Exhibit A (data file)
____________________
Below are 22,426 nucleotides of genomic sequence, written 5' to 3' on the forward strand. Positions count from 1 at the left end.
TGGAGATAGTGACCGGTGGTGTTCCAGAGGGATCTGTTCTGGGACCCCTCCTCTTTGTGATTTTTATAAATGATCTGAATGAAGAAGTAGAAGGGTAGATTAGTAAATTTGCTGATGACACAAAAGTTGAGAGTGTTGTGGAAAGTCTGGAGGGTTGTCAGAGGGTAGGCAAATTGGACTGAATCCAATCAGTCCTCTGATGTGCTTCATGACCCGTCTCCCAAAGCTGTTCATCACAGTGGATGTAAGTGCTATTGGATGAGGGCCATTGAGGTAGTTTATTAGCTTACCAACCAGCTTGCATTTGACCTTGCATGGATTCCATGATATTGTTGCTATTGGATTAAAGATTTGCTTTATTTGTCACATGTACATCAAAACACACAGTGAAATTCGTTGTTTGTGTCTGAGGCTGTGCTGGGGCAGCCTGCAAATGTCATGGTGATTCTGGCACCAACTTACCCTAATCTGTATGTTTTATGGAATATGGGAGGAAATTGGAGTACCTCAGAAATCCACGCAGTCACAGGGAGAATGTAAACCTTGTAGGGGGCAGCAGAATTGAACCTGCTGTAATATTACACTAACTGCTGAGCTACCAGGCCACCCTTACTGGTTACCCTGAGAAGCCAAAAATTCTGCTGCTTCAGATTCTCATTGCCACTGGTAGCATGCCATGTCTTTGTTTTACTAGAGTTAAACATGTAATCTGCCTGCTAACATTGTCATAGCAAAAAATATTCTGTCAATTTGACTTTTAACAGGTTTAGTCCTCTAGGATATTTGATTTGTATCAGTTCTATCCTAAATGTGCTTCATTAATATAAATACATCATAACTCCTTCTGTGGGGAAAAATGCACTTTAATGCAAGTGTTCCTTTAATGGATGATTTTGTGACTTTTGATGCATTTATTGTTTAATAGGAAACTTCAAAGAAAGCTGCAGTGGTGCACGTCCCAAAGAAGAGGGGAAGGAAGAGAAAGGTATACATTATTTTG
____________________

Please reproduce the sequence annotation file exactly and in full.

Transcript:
Below are 22,426 nucleotides of genomic sequence, written 5' to 3' on the forward strand. Positions count from 1 at the left end.
TGGAGATAGTGACCGGTGGTGTTCCAGAGGGATCTGTTCTGGGACCCCTCCTCTTTGTGATTTTTATAAATGATCTGAATGAAGAAGTAGAAGGGTAGATTAGTAAATTTGCTGATGACACAAAAGTTGAGAGTGTTGTGGAAAGTCTGGAGGGTTGTCAGAGGGTAGGCAAATTGGACTGAATCCAATCAGTCCTCTGATGTGCTTCATGACCCGTCTCCCAAAGCTGTTCATCACAGTGGATGTAAGTGCTATTGGATGAGGGCCATTGAGGTAGTTTATTAGCTTACCAACCAGCTTGCATTTGACCTTGCATGGATTCCATGATATTGTTGCTATTGGATTAAAGATTTGCTTTATTTGTCACATGTACATCAAAACACACAGTGAAATTCGTTGTTTGTGTCTGAGGCTGTGCTGGGGCAGCCTGCAAATGTCATGGTGATTCTGGCACCAACTTACCCTAATCTGTATGTTTTATGGAATATGGGAGGAAATTGGAGTACCTCAGAAATCCACGCAGTCACAGGGAGAATGTAAACCTTGTAGGGGGCAGCAGAATTGAACCTGCTGTAATATTACACTAACTGCTGAGCTACCAGGCCACCCTTACTGGTTACCCTGAGAAGCCAAAAATTCTGCTGCTTCAGATTCTCATTGCCACTGGTAGCATGCCATGTCTTTGTTTTACTAGAGTTAAACATGTAATCTGCCTGCTAACATTGTCATAGCAAAAAATATTCTGTCAATTTGACTTTTAACAGGTTTAGTCCTCTAGGATATTTGATTTGTATCAGTTCTATCCTAAATGTGCTTCATTAATATAAATACATCATAACTCCTTCTGTGGGGAAAAATGCACTTTAATGCAAGTGTTCCTTTAATGGATGATTTTGTGACTTTTGATGCATTTATTGTTTAATAGGAAACTTCAAAGAAAGCTGCAGTGGTGCACGTCCCAAAGAAGAGGGGAAGGAAGAGAAAGGTATACATTATTTTG